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It seems that these three tags are being discussed in this thread: , , .The tag exists for a long time, but it might be good to improve the tag-info. Whether or not the other two tags should be created is part of this discussion - again, clarifying the content of the tag and suggesting the tag-info might be useful in deciding whether the tag might useful.

Let us use this community-wiki answer to write down some suggestions for the tag-info. (And in the comments we can discuss what should be included.) The post is made CW explicitly to encourage editing by other users. (After all, this is the purpose why the community-wiki feature exists.) So do not hesitate to edit the proposed tag-infos if you have any improvements or additions.

The tag (infinite-combinatorics)

This tag currently has a short tag-excerpt and empty tag-wiki.

Infinite combinatorics deals with various combinatorial properties of infinite sets. The topics might include, for example,

It may be desirable to rename this (infinitary-combinatorics). The tag exists in math.stackexchange with excerpt

For topics of a combinatorial character in set theory. Topics belonging to "combinatorial set theory" may be tagged this way. These include: Partition calculus, diamond principles, square principles, combinatorial properties of infinite graphs or partial orders, etc.

and tag info

This tag is for topics of a combinatorial character studied in set theory. Topics belonging to "combinatorial set theory" or "infinitary combinatorics" may be tagged this way. These include: Partition calculus (generalizations of Ramsey theory to infinite cardinals, infinite ordinals, other partially ordered structures, etc), diamond ($$\diamondsuit$$) principles and relatives (such as $$\clubsuit$$), square ($$\Box$$) principles, club-guessing principles, combinatorial properties of infinite graphs or partial orders (such as their chromatic number, marriage problems, etc), among others.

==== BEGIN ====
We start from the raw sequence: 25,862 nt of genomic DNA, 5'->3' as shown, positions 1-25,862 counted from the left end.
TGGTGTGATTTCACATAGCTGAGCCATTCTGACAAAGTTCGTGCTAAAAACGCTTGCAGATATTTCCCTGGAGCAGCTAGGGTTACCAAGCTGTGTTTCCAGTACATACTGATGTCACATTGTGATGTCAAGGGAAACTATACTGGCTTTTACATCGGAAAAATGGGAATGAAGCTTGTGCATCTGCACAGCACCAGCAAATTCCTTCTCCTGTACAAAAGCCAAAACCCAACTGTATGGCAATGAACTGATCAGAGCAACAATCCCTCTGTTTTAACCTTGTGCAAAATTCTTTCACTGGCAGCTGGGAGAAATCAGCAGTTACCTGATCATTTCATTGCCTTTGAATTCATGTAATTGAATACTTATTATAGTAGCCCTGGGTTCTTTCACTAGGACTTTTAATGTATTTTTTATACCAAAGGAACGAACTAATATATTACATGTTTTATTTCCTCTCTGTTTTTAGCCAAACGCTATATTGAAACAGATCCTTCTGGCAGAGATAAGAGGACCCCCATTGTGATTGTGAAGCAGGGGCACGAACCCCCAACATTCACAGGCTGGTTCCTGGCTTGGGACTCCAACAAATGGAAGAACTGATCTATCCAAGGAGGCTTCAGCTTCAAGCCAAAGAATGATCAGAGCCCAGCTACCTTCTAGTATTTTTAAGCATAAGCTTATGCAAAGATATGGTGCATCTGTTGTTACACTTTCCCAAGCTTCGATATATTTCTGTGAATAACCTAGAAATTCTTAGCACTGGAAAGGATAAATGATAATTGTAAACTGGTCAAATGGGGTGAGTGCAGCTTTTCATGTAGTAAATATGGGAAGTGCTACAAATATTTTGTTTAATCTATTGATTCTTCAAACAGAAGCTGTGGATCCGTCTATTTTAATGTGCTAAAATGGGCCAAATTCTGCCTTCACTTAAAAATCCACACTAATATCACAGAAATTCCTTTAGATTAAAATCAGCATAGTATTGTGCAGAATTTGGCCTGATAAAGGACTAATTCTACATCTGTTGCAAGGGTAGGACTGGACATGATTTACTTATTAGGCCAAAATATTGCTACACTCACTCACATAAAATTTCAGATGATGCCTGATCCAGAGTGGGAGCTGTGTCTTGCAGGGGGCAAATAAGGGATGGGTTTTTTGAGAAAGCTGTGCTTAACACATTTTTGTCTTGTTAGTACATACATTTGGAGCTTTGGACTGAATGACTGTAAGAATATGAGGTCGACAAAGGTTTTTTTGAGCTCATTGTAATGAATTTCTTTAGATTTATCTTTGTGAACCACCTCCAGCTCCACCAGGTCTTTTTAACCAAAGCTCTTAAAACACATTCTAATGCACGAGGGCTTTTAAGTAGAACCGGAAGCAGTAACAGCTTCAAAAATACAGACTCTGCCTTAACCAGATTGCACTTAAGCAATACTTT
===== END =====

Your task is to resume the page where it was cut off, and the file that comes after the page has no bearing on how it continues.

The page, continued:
(The name infinite-combinatorics was briefly used over there when the tag was first being discussed, simply due to the limitation on the number of characters on tag names that we used to have. We switched to infinitary-combinatorics when we saw that limitation was no longer in effect.)

The tag (small-uncountable-cardinals)

The tag currently has a short tag excerpt and empty tag-info. (The tag was created very recently - it is possible that, depending on the outcome of this discussion, it might be either removed or possibly moderators might rename this tag.)

Small uncountable cardinals or cardinal characteristics of continuum are various cardinals which are typically between $$\aleph_1$$ and $$2^{\aleph_0}$$ and their definition often has a combinatorial flavor. Some examples are:

• The cardinal $$\mathfrak p$$ - the smallest cardinality of subsystem of $$[\omega]^\omega$$ with strong finite intersection property and no pseudointersection.
• Various cardinals related to $$(\omega^\omega,\le^*)$$ such as the bounding number $$\mathfrak b$$ (=the smallest cardinality of an unbounded subset) or the dominating number $$\mathfrak d$$ (=the smallest cardinality of dominating subset).

The tag (cardinal-characteristics)

A suggestion for the tag-info:

Cardinal characteristics of continuum are various cardinals which are typically between $$\aleph_1$$ and $$2^{\aleph_0}$$ and their definition often has a combinatorial flavor. Some examples are:

• The cardinal $$\mathfrak p$$ - the smallest cardinality of subsystem of $$[\omega]^\omega$$ with strong finite intersection property and no pseudointersection.
• Various cardinals related to $$(\omega^\omega,\le^*)$$ such as the bounding number $$\mathfrak b$$ (=the smallest cardinality of an unbounded subset) or the dominating number $$\mathfrak d$$ (=the smallest cardinality of dominating subset).

The tag also encompasses analogues at larger cardinals, such as the bounding number $$\mathfrak b(\kappa)$$ defined in terms of families of functions from $$\kappa$$ to $$\kappa$$, and cardinal invariants of certain structures (such as topological spaces or Boolean algebras).